“If you tried to keep this bird in a cage, it died.” According to this quote, being caged—without freedom—can cause something to die. If you look at the concepts of death and lack of freedom as figurative language, the “something” that dies could be a person, a skill, a trait, or just about anything. To broaden the statement, you can liken “death” to “loss.” The question becomes Where else in the novel does a lack of freedom—a limitation or restriction—cause something to die or be lost?
Here’s a generic example: A parent decides to not allow their child to play sports (the restriction, or lack of freedom). As a result, the child loses several things—not only the chance to develop athletic skills, but the chance to make friends and to learn to work as part of a team. Each loss has the potential for additional negative effects in the future.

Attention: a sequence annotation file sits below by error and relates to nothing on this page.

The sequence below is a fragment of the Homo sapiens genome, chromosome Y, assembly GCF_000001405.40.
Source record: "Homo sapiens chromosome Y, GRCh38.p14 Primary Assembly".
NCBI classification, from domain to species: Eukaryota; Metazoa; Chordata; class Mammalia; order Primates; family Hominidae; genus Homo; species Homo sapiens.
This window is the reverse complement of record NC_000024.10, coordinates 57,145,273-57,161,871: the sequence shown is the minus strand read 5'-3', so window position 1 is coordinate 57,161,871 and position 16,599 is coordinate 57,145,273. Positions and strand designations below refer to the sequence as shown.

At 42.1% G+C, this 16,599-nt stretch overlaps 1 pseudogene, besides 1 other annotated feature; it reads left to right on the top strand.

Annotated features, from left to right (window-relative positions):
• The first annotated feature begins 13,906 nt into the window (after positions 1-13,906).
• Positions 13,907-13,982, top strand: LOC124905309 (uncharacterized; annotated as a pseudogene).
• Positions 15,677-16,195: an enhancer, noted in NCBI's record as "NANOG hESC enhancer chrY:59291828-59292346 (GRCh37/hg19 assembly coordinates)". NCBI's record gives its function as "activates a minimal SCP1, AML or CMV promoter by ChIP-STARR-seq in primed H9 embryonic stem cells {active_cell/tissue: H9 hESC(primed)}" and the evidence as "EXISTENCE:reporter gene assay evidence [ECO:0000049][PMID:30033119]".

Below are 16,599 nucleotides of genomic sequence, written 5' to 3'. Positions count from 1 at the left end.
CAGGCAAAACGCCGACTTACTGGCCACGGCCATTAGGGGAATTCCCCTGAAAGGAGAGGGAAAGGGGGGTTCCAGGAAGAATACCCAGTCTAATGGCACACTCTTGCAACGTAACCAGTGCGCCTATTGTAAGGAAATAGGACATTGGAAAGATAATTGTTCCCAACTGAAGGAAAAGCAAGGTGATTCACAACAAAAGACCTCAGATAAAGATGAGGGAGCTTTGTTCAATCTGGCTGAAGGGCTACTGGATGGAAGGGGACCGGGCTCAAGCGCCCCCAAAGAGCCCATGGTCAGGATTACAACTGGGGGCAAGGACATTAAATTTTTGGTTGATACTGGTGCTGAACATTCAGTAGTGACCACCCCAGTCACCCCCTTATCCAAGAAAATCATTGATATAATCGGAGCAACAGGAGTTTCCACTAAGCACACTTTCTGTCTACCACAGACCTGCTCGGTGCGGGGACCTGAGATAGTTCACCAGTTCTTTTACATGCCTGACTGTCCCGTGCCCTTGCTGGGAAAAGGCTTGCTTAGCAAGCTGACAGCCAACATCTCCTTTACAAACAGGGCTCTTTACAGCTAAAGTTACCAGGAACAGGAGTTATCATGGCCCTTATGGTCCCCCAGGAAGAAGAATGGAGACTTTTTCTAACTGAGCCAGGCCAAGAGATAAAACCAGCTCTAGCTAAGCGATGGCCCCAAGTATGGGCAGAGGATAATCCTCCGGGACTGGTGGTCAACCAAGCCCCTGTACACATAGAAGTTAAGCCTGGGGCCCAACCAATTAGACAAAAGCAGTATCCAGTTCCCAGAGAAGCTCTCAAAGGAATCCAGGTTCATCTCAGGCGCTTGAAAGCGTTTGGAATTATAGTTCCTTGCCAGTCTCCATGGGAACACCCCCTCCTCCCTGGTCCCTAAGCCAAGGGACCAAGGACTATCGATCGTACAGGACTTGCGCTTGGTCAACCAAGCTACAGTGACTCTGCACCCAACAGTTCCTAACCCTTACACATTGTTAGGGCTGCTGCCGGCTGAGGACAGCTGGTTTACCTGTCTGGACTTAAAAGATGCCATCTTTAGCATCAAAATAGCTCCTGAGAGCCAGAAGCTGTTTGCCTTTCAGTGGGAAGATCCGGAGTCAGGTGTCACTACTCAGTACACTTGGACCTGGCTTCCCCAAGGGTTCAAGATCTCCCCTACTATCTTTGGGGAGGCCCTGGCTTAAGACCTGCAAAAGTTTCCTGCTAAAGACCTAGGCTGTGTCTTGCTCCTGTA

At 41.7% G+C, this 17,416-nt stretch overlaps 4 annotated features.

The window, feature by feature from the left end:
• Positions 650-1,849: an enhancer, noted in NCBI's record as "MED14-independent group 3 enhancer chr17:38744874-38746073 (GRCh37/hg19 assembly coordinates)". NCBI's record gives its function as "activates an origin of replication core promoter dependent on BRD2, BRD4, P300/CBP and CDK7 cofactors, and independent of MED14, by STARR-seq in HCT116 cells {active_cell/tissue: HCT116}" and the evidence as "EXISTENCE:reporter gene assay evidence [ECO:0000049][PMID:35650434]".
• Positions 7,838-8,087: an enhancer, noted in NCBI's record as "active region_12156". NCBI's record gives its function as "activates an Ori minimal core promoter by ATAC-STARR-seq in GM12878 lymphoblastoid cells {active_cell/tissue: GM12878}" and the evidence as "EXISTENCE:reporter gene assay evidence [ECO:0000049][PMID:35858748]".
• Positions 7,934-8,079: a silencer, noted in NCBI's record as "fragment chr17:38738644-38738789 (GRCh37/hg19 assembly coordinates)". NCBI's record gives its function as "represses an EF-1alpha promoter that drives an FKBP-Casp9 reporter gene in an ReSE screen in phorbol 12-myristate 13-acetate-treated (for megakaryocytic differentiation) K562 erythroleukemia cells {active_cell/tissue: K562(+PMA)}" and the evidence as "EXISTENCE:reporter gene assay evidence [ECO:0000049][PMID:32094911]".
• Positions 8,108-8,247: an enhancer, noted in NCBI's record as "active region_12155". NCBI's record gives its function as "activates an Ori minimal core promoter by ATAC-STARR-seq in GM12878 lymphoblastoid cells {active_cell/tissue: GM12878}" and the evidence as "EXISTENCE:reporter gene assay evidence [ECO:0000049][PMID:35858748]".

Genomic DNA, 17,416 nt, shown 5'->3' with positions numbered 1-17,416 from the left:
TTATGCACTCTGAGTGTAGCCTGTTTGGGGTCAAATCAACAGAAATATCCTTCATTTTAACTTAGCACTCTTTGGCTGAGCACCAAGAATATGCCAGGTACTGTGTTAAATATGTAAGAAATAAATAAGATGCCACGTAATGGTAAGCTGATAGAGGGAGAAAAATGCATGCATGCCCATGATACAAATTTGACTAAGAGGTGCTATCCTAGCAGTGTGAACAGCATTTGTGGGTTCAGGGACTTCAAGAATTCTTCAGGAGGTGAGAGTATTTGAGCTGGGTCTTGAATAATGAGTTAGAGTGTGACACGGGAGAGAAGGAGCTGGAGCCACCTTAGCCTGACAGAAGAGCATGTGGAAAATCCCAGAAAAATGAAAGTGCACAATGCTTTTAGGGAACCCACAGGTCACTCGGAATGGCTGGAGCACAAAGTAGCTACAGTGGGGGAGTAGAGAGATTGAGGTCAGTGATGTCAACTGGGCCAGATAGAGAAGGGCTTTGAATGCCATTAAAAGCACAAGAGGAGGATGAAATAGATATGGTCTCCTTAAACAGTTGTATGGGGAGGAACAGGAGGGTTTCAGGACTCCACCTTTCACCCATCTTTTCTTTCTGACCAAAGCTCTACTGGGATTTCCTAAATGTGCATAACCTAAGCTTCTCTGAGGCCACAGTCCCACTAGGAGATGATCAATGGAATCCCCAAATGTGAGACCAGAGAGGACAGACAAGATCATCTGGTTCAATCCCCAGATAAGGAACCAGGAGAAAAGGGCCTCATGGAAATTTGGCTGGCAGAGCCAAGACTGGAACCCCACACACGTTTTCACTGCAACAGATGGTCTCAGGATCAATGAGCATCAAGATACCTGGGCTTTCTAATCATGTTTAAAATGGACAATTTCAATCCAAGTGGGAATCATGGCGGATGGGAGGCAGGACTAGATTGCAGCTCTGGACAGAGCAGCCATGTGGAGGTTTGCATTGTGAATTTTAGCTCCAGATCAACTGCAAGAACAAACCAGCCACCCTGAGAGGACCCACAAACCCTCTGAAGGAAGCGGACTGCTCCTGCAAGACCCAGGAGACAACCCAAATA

A direct example of this is what happened to Estevan’s daughter, Ismene: Being metaphorically caged by the government’s actions—forced to either give up the names of members of the teacher’s union or lose his daughter—would have caused a loss no matter what he decided to do. As it stands, Estevan and Esperanza lost their daughter.
The theme of human rights—and the loss of them—is applicable here. Since the quetzal is "the national symbol of the Indian people in Guatemala," I'd recommend focusing on places in the text where those people have lost freedoms.